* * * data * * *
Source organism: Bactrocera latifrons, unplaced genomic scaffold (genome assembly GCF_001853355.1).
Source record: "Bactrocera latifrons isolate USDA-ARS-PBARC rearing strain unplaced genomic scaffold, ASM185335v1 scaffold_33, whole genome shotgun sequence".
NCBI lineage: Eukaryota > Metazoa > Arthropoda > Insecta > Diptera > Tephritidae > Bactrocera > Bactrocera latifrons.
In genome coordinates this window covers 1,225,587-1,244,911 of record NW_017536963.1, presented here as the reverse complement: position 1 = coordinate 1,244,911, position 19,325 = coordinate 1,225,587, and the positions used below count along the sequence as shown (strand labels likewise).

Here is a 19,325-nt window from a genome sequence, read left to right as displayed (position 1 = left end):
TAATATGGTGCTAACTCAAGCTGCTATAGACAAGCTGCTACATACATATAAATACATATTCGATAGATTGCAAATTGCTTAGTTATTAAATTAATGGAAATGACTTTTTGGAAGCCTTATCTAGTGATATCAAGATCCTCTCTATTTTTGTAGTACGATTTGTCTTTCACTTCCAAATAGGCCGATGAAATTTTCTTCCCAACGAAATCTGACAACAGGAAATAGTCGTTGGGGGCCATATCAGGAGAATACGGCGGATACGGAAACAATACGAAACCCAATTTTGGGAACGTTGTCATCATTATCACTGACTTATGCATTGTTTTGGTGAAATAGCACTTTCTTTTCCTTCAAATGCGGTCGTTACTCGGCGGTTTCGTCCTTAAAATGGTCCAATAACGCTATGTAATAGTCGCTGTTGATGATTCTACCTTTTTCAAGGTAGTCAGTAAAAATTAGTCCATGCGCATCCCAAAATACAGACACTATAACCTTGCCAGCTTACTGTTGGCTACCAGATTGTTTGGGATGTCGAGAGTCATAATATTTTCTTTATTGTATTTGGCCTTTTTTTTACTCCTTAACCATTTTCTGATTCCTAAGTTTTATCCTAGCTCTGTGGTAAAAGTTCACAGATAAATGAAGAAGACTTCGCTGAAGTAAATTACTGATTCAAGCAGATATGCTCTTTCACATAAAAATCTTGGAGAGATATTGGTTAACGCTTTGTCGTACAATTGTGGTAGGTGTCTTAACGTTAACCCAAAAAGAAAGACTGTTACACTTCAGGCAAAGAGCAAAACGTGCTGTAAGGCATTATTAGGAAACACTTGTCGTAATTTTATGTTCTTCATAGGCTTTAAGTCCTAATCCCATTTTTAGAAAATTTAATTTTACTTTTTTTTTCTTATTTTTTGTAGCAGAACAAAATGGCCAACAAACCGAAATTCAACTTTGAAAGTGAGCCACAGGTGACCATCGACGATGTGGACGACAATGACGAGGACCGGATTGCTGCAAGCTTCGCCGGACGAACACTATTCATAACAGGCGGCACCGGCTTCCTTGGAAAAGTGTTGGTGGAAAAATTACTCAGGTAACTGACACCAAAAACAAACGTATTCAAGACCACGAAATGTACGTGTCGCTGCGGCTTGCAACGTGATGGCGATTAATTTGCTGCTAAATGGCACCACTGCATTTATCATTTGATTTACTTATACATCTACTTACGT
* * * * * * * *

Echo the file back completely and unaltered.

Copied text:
Source organism: Bactrocera latifrons, unplaced genomic scaffold (genome assembly GCF_001853355.1).
Source record: "Bactrocera latifrons isolate USDA-ARS-PBARC rearing strain unplaced genomic scaffold, ASM185335v1 scaffold_33, whole genome shotgun sequence".
NCBI lineage: Eukaryota > Metazoa > Arthropoda > Insecta > Diptera > Tephritidae > Bactrocera > Bactrocera latifrons.
In genome coordinates this window covers 1,225,587-1,244,911 of record NW_017536963.1, presented here as the reverse complement: position 1 = coordinate 1,244,911, position 19,325 = coordinate 1,225,587, and the positions used below count along the sequence as shown (strand labels likewise).

Here is a 19,325-nt window from a genome sequence, read left to right as displayed (position 1 = left end):
TAATATGGTGCTAACTCAAGCTGCTATAGACAAGCTGCTACATACATATAAATACATATTCGATAGATTGCAAATTGCTTAGTTATTAAATTAATGGAAATGACTTTTTGGAAGCCTTATCTAGTGATATCAAGATCCTCTCTATTTTTGTAGTACGATTTGTCTTTCACTTCCAAATAGGCCGATGAAATTTTCTTCCCAACGAAATCTGACAACAGGAAATAGTCGTTGGGGGCCATATCAGGAGAATACGGCGGATACGGAAACAATACGAAACCCAATTTTGGGAACGTTGTCATCATTATCACTGACTTATGCATTGTTTTGGTGAAATAGCACTTTCTTTTCCTTCAAATGCGGTCGTTACTCGGCGGTTTCGTCCTTAAAATGGTCCAATAACGCTATGTAATAGTCGCTGTTGATGATTCTACCTTTTTCAAGGTAGTCAGTAAAAATTAGTCCATGCGCATCCCAAAATACAGACACTATAACCTTGCCAGCTTACTGTTGGCTACCAGATTGTTTGGGATGTCGAGAGTCATAATATTTTCTTTATTGTATTTGGCCTTTTTTTTACTCCTTAACCATTTTCTGATTCCTAAGTTTTATCCTAGCTCTGTGGTAAAAGTTCACAGATAAATGAAGAAGACTTCGCTGAAGTAAATTACTGATTCAAGCAGATATGCTCTTTCACATAAAAATCTTGGAGAGATATTGGTTAACGCTTTGTCGTACAATTGTGGTAGGTGTCTTAACGTTAACCCAAAAAGAAAGACTGTTACACTTCAGGCAAAGAGCAAAACGTGCTGTAAGGCATTATTAGGAAACACTTGTCGTAATTTTATGTTCTTCATAGGCTTTAAGTCCTAATCCCATTTTTAGAAAATTTAATTTTACTTTTTTTTTCTTATTTTTTGTAGCAGAACAAAATGGCCAACAAACCGAAATTCAACTTTGAAAGTGAGCCACAGGTGACCATCGACGATGTGGACGACAATGACGAGGACCGGATTGCTGCAAGCTTCGCCGGACGAACACTATTCATAACAGGCGGCACCGGCTTCCTTGGAAAAGTGTTGGTGGAAAAATTACTCAGGTAACTGACACCAAAAACAAACGTATTCAAGACCACGAAATGTACGTGTCGCTGCGGCTTGCAACGTGATGGCGATTAATTTGCTGCTAAATGGCACCACTGCATTTATCATTTGATTTACTTATACATCTACTTACGT